I recently posted a picture to one of my social media accounts that ignited a heated debate between a Christian guy named *Michael* and an Athiest guy named *Tom*.
*Tom was mad the picture had popped up in his newsfeed. *Michael felt the need to defend it.
It all turned south when they both started expressing dislike for each other’s chosen beliefs. It was a verbal display of mouth muscle to see who could “win” the argument.
After the 36th comment, I stopped reading. After the 123rd comment, I shut it down. I found it too sad. If they had both simply looked to the bottom of the picture, they would have seen 4 simple words that said: 28 days of love.
The entire world is watching the Olympics. This is not breaking news. So I’m sure everyone and their dog has heard about the Dufour-Lapointe sisters who dominated in the freestyle moguls event – two of them claiming gold and silver, and the third placing top 12.
It’s amazing to me that all three sisters made it to the Olympics in the first place. Can someone say golden genetics?
What mesmerized me about their performances was this:
- Their strength of speed ~ the quickness of their movement.
- Their strength of technique ~ the detail in their execution.
- Their strength of posture ~ their confident attitude and composed dispositions.
But it’s the Olympic Games. That’s to be expected, right? Right! But what I wasn’t expecting was their strength of character ~ the humility in which they viewed each other.
Ron MacLean and Jennier Heil did a CBC interview with the entire family. The mom, dad, and all three sisters were asked about their perspective of the day.
Justine – the youngest sis/gold place winner – was asked: “Can you believe it?”
“Not yet. It’s really amazing. I knew I was at the Olympic games, but I was just so focused on what I had to do.”
Chloe – the middle sis/silver place winner – was asked: “How did you deal with the pressure?”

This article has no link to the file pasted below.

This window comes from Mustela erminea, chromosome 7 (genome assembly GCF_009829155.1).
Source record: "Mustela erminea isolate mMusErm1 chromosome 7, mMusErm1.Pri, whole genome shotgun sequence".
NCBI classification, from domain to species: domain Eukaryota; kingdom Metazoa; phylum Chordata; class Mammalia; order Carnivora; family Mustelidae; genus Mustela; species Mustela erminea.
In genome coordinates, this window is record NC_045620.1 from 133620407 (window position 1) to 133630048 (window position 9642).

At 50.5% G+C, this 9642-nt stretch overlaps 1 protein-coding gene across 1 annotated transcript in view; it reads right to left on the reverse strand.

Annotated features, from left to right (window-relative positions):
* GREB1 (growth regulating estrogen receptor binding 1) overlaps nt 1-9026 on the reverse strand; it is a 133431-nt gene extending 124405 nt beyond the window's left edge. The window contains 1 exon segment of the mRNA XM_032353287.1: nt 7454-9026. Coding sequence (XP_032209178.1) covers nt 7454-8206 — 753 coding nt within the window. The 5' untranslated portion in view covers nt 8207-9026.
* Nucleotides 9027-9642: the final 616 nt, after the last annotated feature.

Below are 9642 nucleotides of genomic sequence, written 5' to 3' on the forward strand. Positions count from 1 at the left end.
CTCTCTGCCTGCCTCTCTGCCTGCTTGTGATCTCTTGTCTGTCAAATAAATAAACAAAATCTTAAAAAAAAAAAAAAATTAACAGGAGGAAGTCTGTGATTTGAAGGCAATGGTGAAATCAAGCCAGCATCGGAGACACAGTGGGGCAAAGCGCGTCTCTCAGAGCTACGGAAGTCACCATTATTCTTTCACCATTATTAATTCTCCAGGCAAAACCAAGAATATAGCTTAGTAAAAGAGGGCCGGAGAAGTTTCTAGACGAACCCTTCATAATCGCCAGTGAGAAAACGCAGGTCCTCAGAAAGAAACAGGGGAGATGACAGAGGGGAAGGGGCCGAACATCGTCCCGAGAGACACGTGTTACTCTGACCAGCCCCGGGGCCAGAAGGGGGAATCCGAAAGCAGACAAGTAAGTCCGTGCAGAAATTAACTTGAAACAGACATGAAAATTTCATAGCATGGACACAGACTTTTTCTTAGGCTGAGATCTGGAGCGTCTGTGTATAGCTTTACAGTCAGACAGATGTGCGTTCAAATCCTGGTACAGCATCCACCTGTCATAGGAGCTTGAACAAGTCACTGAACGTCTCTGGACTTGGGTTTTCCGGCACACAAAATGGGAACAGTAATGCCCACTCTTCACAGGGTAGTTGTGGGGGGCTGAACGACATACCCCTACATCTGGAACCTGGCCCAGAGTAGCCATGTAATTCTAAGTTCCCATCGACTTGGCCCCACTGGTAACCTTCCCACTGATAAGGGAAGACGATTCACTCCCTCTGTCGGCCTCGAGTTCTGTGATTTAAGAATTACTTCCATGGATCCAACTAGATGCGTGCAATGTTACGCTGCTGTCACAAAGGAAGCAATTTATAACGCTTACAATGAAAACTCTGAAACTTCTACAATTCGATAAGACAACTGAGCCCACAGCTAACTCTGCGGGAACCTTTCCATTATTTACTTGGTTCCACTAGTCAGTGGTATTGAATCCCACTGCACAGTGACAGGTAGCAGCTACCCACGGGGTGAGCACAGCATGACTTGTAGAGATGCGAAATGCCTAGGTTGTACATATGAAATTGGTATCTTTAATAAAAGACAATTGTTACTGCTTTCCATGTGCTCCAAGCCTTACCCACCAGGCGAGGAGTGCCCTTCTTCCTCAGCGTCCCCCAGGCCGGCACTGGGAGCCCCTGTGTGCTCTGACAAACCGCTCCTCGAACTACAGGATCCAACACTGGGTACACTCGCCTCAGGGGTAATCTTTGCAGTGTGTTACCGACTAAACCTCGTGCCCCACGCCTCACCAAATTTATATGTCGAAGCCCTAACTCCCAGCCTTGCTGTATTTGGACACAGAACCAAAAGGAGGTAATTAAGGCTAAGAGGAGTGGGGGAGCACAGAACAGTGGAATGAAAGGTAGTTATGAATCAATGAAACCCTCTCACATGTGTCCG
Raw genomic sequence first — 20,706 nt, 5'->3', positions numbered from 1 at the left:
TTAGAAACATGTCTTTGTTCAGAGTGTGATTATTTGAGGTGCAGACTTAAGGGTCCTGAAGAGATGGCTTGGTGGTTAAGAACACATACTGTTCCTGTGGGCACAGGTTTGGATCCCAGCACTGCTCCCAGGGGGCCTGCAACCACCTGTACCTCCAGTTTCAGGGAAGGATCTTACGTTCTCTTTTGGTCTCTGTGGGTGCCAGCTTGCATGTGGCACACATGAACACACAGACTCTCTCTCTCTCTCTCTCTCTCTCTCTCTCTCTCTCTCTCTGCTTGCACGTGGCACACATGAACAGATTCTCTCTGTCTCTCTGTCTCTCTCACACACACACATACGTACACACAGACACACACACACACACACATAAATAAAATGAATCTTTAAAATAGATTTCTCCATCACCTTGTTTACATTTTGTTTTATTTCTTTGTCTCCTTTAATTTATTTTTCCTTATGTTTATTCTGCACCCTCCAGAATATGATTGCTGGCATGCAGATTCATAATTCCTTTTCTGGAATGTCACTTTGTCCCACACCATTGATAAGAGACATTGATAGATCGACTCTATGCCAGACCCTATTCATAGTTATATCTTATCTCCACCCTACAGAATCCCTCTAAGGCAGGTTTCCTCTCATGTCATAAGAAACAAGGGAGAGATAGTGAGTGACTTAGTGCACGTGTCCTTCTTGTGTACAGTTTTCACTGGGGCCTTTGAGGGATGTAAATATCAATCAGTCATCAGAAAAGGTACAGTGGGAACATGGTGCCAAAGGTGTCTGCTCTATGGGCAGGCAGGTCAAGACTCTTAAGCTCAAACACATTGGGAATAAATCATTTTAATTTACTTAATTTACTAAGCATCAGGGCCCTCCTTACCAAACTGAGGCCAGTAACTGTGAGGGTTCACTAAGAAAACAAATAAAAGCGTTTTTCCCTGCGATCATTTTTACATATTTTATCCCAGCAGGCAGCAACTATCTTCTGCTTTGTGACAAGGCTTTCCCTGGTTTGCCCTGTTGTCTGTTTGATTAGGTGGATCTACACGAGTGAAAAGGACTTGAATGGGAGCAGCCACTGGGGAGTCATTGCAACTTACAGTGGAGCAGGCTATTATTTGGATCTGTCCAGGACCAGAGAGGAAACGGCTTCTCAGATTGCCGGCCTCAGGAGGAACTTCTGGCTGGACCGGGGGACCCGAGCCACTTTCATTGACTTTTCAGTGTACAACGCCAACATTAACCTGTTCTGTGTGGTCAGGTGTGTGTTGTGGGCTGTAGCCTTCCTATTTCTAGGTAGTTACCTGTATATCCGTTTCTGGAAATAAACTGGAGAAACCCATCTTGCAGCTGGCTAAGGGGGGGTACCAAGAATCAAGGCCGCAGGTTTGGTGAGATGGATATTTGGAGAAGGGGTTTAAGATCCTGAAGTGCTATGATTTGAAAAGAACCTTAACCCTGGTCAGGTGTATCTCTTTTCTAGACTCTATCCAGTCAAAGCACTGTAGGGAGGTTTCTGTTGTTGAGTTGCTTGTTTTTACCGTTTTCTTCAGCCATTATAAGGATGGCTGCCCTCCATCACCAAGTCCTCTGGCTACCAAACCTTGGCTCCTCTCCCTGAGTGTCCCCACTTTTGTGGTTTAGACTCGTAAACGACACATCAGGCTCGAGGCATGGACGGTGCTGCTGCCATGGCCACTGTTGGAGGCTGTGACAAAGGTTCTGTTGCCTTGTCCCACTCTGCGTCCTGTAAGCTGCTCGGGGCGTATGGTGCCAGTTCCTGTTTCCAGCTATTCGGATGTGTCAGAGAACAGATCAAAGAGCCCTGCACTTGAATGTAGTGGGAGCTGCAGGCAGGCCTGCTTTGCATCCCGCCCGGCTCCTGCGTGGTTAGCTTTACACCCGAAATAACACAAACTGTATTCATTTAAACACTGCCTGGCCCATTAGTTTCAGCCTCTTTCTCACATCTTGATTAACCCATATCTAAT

“I used a checklist. I stuck to the plan. I tried to be present in the moment and take it breath by breath.”
But here’s what brought a tear to my eye.
Maxine – the eldest sis who placed 12th – was asked: “Tell us about your experience today.”
- Her strength of speed said this:
“I couldn’t have been more prepared for this, so I’m walking away very proud of myself and also very proud of my sisters.”
- Her strength of technique articulated this:
“I’ll keep chasing my sisters down.” ~while displaying a huge smile on her face~
- Her strength of posture said this:
“The big picture for me is how I’ve grown in the last few months, how I’ve become the athlete I want to be.”
But her strength of character said this: “We’re sisters, but there’s no rivalry. We push each other in a way that the three of us can go for that top spot, that number 1. It’s about values and how you support each other.”
SOMEONE GIVE MAXINE A MEDAL FOR THAT!
Here’s what I learned:
- You can confidently strive for greatness while humbly accepting there’s always more to learn.
- In your pursuit of top spot, you don’t have to step on people along the way as the only way to achieve “it” – being right, being heard, being first place, claiming gold.
- If you think of competition in a healthy way – as something that can challenge you to be a better person, and not something that paralyzes your efforts nor allows for the ugly version of yourself to come out – you’ll be so much further ahead in the bigger picture of life.
- What truly determines if you’re a winner is the ability to appreciate how hard you prepared and how hard you’ll continue to prepare as you move forward.
Success is not about the pathway to perfection, it’s about the process of your progress.
It means you can always strive for faster speeds, greater technique, higher highs and deeper depths. But without character, you will never carry the grace, elegance and humility that goes hand-in-hand with teachability – you will never believe that someone else could possibly have anything new to teach you. Maxine admitted that she has things she can learn from her sisters – her younger sisters. Her. The sister who inspired the other two to even get involved with the sport in the first place. She – an Olympic athlete – admitted she can still learn more. That’s amazing humility to me.
I guess what I’m trying to say is this…
To *Michael and *Tom: if what it takes to be an Olympic Christian or an Olympic Atheist is 1. The speed of your tongue, 2. The technique of your argument, 3. The confrontation of your posture, then honestly, I want nothing to do with either of those kinds of Olympic faith Games. I want what the Dufour-Lapointe sisters displayed.
Because I’d rather receive no medal and have character, then receive 10 medals and have none.
If I speak in the tongues of men or of angels, but do not have love, I am only a resounding gong or a clanging cymbal.
~1 Corinthians 13:1